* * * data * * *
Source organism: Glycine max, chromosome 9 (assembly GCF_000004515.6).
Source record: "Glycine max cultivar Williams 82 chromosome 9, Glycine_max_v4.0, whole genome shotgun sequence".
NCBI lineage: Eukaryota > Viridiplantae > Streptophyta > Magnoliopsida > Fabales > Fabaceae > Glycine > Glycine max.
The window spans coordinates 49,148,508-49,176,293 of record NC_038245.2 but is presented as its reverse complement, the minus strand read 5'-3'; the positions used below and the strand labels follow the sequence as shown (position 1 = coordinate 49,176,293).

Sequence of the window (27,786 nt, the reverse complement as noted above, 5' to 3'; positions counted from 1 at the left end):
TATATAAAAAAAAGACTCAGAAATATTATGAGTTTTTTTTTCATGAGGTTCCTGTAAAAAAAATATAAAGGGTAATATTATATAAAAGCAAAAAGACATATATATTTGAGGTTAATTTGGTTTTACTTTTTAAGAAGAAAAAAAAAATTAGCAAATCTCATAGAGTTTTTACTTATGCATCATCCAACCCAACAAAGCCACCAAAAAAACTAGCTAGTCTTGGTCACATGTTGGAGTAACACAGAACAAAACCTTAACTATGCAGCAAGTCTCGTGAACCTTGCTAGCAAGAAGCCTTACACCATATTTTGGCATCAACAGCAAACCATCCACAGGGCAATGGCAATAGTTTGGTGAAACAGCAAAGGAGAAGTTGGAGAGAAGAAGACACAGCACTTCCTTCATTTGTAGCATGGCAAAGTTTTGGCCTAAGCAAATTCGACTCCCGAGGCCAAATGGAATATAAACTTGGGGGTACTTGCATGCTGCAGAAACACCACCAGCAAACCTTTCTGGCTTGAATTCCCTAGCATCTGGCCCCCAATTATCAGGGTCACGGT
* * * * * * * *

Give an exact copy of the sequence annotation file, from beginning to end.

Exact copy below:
Source organism: Glycine max, chromosome 9 (assembly GCF_000004515.6).
Source record: "Glycine max cultivar Williams 82 chromosome 9, Glycine_max_v4.0, whole genome shotgun sequence".
NCBI lineage: Eukaryota > Viridiplantae > Streptophyta > Magnoliopsida > Fabales > Fabaceae > Glycine > Glycine max.
The window spans coordinates 49,148,508-49,176,293 of record NC_038245.2 but is presented as its reverse complement, the minus strand read 5'-3'; the positions used below and the strand labels follow the sequence as shown (position 1 = coordinate 49,176,293).

Sequence of the window (27,786 nt, the reverse complement as noted above, 5' to 3'; positions counted from 1 at the left end):
TATATAAAAAAAAGACTCAGAAATATTATGAGTTTTTTTTTCATGAGGTTCCTGTAAAAAAAATATAAAGGGTAATATTATATAAAAGCAAAAAGACATATATATTTGAGGTTAATTTGGTTTTACTTTTTAAGAAGAAAAAAAAAATTAGCAAATCTCATAGAGTTTTTACTTATGCATCATCCAACCCAACAAAGCCACCAAAAAAACTAGCTAGTCTTGGTCACATGTTGGAGTAACACAGAACAAAACCTTAACTATGCAGCAAGTCTCGTGAACCTTGCTAGCAAGAAGCCTTACACCATATTTTGGCATCAACAGCAAACCATCCACAGGGCAATGGCAATAGTTTGGTGAAACAGCAAAGGAGAAGTTGGAGAGAAGAAGACACAGCACTTCCTTCATTTGTAGCATGGCAAAGTTTTGGCCTAAGCAAATTCGACTCCCGAGGCCAAATGGAATATAAACTTGGGGGTACTTGCATGCTGCAGAAACACCACCAGCAAACCTTTCTGGCTTGAATTCCCTAGCATCTGGCCCCCAATTATCAGGGTCACGGT